Do the Math, postscript 3. How would you like your planet sir, with or without ice?

Since 1979, the volume of summer Arctic sea ice has declined by 75% and accelerating.…  This video by Andy Lee Robinson illustrates the dramatic decline from 1979 until September 2, 2012.

Bad news comes in 3’s, so here’s the third installment of “melt news” from this summer.

1/ Greenland ice melt hit a record.

2/ Surface sea ice area minimum hit a record.

3/ Surface sea ice VOLUME has also hit a record low. The importance of this is when thickness is reduced the ice is susceptible to break up caused by storms and wave movement. It also provides a less stable base for new ice forming.

We have already seen this summer that melting ice on Greenland reached altitudes 2 – 3 kilometers above sea level causing an unprecedented 97% of Greenland to experience melting ice. (below).

The next data set showed a dramatic increase in melting of the Greenland ice sheet this northern summer, breaking the previous record ice melt on Greenland in 2010. http://www.greenlandmelting.com/1/post/2012/08/2012-the-goliath-melting-year.html

At the same time a new record low in summer Arctic sea-ice COVER broke the 2007 sea ice surface cover record minimum. (below).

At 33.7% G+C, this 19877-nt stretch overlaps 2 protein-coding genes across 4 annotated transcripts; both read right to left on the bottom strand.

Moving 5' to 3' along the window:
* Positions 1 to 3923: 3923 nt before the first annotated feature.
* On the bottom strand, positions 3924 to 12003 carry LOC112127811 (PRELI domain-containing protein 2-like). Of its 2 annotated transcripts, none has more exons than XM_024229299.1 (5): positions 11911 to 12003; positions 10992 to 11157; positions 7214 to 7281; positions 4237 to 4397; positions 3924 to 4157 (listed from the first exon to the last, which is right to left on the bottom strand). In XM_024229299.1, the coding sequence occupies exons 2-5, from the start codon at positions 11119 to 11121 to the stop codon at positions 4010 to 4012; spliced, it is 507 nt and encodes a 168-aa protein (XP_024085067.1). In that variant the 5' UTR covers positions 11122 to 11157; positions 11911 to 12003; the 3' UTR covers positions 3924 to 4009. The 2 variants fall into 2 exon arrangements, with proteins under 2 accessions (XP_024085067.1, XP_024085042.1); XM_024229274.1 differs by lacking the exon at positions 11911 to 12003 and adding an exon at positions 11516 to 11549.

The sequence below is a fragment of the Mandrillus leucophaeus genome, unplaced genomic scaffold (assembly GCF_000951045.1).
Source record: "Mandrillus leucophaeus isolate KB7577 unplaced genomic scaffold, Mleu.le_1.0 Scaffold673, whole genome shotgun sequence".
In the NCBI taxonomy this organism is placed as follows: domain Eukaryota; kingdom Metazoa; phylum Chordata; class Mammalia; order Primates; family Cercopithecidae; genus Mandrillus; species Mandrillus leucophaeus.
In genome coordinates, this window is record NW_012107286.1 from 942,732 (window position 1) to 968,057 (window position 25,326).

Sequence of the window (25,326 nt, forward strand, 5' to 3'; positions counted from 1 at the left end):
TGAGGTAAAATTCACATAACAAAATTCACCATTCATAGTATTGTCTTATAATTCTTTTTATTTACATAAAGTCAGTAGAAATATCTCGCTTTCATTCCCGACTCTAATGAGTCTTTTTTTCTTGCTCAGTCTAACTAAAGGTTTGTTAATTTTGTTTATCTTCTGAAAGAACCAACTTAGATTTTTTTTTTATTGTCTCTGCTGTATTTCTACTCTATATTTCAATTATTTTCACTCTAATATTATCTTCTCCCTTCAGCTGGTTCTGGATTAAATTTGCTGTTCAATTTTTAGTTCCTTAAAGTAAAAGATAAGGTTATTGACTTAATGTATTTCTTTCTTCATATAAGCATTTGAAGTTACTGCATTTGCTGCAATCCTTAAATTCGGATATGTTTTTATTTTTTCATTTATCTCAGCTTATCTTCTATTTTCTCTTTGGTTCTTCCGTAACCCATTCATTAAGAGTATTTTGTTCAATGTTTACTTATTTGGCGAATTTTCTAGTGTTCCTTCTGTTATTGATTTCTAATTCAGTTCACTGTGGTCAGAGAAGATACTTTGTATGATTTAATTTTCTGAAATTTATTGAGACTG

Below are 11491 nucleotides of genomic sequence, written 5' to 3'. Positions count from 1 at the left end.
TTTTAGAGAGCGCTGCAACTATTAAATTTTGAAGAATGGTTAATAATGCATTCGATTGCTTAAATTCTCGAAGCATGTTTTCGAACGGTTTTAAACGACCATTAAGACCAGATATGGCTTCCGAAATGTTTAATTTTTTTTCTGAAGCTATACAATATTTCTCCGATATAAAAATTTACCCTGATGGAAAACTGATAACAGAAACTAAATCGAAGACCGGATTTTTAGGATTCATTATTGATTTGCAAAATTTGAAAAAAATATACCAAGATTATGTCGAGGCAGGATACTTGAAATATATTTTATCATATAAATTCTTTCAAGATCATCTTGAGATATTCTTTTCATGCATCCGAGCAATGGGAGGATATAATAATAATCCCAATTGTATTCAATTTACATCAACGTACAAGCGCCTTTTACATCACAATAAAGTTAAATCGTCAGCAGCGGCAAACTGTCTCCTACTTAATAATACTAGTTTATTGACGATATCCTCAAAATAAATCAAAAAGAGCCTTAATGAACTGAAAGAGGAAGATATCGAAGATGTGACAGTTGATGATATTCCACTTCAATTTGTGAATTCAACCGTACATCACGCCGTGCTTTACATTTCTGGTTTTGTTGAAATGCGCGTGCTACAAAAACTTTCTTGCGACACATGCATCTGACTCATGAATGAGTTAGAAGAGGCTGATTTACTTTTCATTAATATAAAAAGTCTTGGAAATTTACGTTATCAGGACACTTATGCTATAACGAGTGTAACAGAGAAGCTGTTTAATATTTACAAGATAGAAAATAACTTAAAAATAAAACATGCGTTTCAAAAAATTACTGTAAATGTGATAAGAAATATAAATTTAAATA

Average July through September Arctic sea ice extent 1870-2008 from the Un. of Illinois (Walsh & Chapman 2001 updated to 2008) and observational data from NSIDC for 2009-2011.  Black vertical dashed lines indicate the years 1938-43, used by some sceptics to repeat the tired old line of “natural variation” being responsible for this years melt..
Arctic sea ice extent from August 2012 from NSIDC (purple) overlaid on a map of sea ice extent in August 1938 from the Danish Meteorological Institute.  Red symbols indicate direct observations in 1938. (below).
 
http://www.skepticalscience.com/record-arctic-sea-ice-melt-to-levels-unseen-in-millennia.html
Thirty years ago, the summer sea-ice extent was around 7.5 million square kilometres, but this year it will end up at half that figure.
THE LOSS OF ARCTIC SEA ICE AREA THIS YEAR WAS 100,000 SQUARE KILOMETERS PER DAY DURING THE MELT SEASON.
SEA ICE VOLUME. 
Sea ice volume hit a new low with this years total being APPROX 75% OF THE AVERAGE VOLUME SINCE SATELLITE RECORDING BEGAN. 
 
There seems to be no doubt in the scientific community that the “melt is on”. Forcing almost 20 billion tones of CO2 eqv. into the atmosphere every year is unlike ANY ‘natural’ forcing experienced for at least 10,000 years.
 Arctic temperature change reconstructed by Kaufmann et al. (2009) including data updated for and including instrumental measurements for the Arctic region (60 to
90° N) from
NASA.
WHAT IS ALSO CERTAIN IS THAT THE CURRENT MELT TRENDS ARE FAR WORSE THAN MODELLED TRENDS ACCEPTED BY I.P.C.C. REPORTS (below).